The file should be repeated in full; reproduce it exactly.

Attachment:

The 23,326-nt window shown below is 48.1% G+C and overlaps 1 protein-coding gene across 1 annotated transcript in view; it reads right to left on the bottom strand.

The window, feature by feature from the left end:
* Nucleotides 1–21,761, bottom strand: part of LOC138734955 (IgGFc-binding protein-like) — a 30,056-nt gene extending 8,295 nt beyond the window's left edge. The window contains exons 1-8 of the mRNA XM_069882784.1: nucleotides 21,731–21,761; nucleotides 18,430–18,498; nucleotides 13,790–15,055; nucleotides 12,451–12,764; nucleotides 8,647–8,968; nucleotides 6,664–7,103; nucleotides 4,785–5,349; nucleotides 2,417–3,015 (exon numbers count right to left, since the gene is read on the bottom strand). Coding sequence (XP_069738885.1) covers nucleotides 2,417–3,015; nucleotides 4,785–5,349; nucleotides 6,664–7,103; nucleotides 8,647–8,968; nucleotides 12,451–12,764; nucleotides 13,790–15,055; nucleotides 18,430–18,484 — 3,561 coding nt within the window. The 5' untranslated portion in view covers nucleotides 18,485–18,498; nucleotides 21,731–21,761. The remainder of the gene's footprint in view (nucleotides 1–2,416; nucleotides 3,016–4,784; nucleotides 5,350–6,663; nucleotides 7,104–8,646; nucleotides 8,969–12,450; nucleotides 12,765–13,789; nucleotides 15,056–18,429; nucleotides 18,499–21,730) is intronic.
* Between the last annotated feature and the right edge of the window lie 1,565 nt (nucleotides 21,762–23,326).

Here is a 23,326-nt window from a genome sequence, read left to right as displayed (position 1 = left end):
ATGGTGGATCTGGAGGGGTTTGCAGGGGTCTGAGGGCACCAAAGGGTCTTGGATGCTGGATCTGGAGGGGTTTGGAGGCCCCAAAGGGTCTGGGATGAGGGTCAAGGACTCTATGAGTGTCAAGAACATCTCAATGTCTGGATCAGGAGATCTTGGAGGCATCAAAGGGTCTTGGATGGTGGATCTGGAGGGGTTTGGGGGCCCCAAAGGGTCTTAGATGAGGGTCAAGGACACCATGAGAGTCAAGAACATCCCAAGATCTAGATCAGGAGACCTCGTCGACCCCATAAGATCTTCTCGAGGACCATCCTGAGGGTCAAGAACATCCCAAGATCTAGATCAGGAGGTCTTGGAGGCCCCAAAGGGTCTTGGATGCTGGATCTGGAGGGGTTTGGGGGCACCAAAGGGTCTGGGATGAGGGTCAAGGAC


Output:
The 23,326-nt window shown below is 48.1% G+C and overlaps 1 protein-coding gene across 1 annotated transcript in view; it reads right to left on the bottom strand.

The window, feature by feature from the left end:
* Nucleotides 1–21,761, bottom strand: part of LOC138734955 (IgGFc-binding protein-like) — a 30,056-nt gene extending 8,295 nt beyond the window's left edge. The window contains exons 1-8 of the mRNA XM_069882784.1: nucleotides 21,731–21,761; nucleotides 18,430–18,498; nucleotides 13,790–15,055; nucleotides 12,451–12,764; nucleotides 8,647–8,968; nucleotides 6,664–7,103; nucleotides 4,785–5,349; nucleotides 2,417–3,015 (exon numbers count right to left, since the gene is read on the bottom strand). Coding sequence (XP_069738885.1) covers nucleotides 2,417–3,015; nucleotides 4,785–5,349; nucleotides 6,664–7,103; nucleotides 8,647–8,968; nucleotides 12,451–12,764; nucleotides 13,790–15,055; nucleotides 18,430–18,484 — 3,561 coding nt within the window. The 5' untranslated portion in view covers nucleotides 18,485–18,498; nucleotides 21,731–21,761. The remainder of the gene's footprint in view (nucleotides 1–2,416; nucleotides 3,016–4,784; nucleotides 5,350–6,663; nucleotides 7,104–8,646; nucleotides 8,969–12,450; nucleotides 12,765–13,789; nucleotides 15,056–18,429; nucleotides 18,499–21,730) is intronic.
* Between the last annotated feature and the right edge of the window lie 1,565 nt (nucleotides 21,762–23,326).

Here is a 23,326-nt window from a genome sequence, read left to right as displayed (position 1 = left end):
ATGGTGGATCTGGAGGGGTTTGCAGGGGTCTGAGGGCACCAAAGGGTCTTGGATGCTGGATCTGGAGGGGTTTGGAGGCCCCAAAGGGTCTGGGATGAGGGTCAAGGACTCTATGAGTGTCAAGAACATCTCAATGTCTGGATCAGGAGATCTTGGAGGCATCAAAGGGTCTTGGATGGTGGATCTGGAGGGGTTTGGGGGCCCCAAAGGGTCTTAGATGAGGGTCAAGGACACCATGAGAGTCAAGAACATCCCAAGATCTAGATCAGGAGACCTCGTCGACCCCATAAGATCTTCTCGAGGACCATCCTGAGGGTCAAGAACATCCCAAGATCTAGATCAGGAGGTCTTGGAGGCCCCAAAGGGTCTTGGATGCTGGATCTGGAGGGGTTTGGGGGCACCAAAGGGTCTGGGATGAGGGTCAAGGAC